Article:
But you can’t see the falls until you get to the edge of the cliff overlooking the river. When you get through the dense vegetation and stand at the edge overlooking the chasm, the mighty falls is unveiled and you finally encounter it.
You can only see part of it from that view. You are seeing the ant’s eye view. But from there you see its raging turbulence up close, the massive volume of water hurtling constantly over the edge, splashing and turning into massive sheets of white foam, throwing up clouds of mist, that produce sparkling rainbows in the rays of the sun.
The roar is so loud, it is more than sound. The vibrations produced by millions of gallons plunging hundreds of feet down and crashing onto rock are so gigantic that you don’t just hear them. You feel them in your chest. They envelop you, rattle you, make you hum.
My first encounter with the falls was taking the walk with a tour guide to the edge of the land overlooking the river far below. From that approach on the Zambian side you are standing on the level of the river above the falls. When you look out over the edge you are looking down hundreds of feet into the crevice where the water hits bottom and the river forms again.
Way down below you can see the people in boats, playing in the pools just beyond where the water plunges and creates tumultuous pools in “the boiling pot.” From those boats you get another view, looking up from the bottom. It’s another way to experience the falls.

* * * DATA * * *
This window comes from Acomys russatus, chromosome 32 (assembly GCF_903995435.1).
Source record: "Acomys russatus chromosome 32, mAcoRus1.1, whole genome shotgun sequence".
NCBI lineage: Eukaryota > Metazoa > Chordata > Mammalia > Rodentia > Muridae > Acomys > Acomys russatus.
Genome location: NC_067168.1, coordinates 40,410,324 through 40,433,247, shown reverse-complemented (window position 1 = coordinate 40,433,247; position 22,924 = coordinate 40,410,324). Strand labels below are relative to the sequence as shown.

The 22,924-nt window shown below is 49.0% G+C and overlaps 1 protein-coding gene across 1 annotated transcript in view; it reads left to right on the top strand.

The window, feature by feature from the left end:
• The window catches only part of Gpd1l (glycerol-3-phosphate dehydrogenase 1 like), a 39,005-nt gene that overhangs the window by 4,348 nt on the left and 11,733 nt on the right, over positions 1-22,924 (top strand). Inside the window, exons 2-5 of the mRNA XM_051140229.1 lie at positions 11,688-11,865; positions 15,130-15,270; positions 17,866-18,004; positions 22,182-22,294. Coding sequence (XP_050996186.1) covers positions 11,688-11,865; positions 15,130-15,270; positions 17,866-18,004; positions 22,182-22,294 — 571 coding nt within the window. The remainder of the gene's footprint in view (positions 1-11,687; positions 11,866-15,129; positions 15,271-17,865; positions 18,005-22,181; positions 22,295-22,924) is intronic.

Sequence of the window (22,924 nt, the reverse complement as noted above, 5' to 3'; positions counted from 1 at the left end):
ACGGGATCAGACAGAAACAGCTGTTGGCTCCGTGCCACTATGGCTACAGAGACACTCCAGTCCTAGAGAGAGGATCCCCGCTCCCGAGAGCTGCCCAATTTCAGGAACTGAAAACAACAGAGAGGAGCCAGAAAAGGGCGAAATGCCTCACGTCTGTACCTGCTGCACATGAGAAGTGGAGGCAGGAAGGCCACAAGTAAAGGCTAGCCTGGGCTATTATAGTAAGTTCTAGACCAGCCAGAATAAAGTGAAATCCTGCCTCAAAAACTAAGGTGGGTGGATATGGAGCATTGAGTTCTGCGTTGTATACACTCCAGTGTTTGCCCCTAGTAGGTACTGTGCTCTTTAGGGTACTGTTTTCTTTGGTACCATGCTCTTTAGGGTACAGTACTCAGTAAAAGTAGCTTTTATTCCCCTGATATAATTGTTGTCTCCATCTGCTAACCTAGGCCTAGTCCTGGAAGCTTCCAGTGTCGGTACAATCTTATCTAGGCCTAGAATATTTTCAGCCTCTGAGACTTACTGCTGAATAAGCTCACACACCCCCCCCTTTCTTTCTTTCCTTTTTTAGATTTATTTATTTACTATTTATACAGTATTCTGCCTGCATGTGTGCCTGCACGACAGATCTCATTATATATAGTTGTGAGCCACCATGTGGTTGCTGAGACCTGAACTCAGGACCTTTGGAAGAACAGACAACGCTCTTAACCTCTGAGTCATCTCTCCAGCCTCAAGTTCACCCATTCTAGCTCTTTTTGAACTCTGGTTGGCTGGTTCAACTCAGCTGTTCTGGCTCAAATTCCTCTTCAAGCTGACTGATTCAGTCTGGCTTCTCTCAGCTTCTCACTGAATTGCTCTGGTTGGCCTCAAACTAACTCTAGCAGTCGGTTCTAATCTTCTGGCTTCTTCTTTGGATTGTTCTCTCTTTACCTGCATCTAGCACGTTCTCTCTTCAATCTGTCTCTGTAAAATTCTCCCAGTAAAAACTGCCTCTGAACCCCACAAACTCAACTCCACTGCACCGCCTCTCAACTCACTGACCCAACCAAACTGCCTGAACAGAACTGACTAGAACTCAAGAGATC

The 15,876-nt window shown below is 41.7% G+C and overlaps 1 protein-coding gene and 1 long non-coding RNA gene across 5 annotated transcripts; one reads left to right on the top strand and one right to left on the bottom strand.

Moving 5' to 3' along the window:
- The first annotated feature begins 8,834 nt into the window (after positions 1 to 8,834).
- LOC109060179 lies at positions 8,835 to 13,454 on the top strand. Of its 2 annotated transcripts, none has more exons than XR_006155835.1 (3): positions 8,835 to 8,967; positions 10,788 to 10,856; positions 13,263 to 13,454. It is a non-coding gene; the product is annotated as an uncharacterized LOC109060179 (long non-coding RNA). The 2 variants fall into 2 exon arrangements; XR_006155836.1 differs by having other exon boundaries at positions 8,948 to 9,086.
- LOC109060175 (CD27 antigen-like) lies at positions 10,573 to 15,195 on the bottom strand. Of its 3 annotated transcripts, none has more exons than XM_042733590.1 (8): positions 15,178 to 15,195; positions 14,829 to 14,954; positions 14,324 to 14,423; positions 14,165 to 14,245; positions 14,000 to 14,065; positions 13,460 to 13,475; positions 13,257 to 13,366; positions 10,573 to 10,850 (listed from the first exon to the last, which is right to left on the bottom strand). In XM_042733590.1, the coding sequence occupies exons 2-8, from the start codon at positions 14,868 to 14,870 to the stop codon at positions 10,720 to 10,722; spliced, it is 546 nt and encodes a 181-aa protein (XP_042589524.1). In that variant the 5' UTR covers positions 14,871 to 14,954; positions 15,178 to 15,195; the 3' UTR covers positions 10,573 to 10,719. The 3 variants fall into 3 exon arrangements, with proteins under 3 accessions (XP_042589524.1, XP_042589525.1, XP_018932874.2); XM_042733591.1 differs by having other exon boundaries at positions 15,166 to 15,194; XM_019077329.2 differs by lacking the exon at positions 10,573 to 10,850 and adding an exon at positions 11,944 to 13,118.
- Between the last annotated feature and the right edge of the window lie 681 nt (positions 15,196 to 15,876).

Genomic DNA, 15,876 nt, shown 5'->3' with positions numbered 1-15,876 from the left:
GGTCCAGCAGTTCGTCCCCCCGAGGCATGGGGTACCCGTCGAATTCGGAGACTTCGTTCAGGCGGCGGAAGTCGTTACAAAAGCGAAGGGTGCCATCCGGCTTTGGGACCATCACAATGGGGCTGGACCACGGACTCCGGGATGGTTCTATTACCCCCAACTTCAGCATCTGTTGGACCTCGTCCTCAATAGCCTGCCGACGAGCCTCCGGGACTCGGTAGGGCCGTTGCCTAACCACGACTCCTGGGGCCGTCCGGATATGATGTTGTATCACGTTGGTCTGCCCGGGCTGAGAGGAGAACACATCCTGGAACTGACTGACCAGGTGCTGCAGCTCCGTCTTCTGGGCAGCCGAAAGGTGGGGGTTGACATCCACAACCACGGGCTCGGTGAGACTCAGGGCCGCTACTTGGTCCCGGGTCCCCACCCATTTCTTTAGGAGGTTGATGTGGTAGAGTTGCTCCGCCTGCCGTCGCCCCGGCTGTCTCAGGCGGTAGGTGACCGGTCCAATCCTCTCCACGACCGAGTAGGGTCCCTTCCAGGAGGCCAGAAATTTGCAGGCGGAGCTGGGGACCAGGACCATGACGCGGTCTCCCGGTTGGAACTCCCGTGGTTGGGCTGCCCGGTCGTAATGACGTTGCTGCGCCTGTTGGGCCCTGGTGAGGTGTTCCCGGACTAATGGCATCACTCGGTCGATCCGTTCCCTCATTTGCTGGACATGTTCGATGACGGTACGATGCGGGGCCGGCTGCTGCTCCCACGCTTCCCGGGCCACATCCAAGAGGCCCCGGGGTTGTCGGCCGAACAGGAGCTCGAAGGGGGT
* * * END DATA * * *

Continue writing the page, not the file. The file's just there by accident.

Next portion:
I took a helicopter ride that showed the bird’s eye view of the whole landscape. From that angle you can see the wide expanse of calm water on top, meandering slowly toward that edge where it suddenly is whipped from its slumber and thrown into turmoil. From the sky you can see the broad cleft in the earth clearly. It’s like the Google satellite view in person.
Taking the Plunge
To cap it off, I had one more experience with the falls, – standing in front of it on Victoria Falls Bridge at the Vic Falls Bungee Jumping concession. I did the bungee jump. Now that is an exciting way to experience the falls!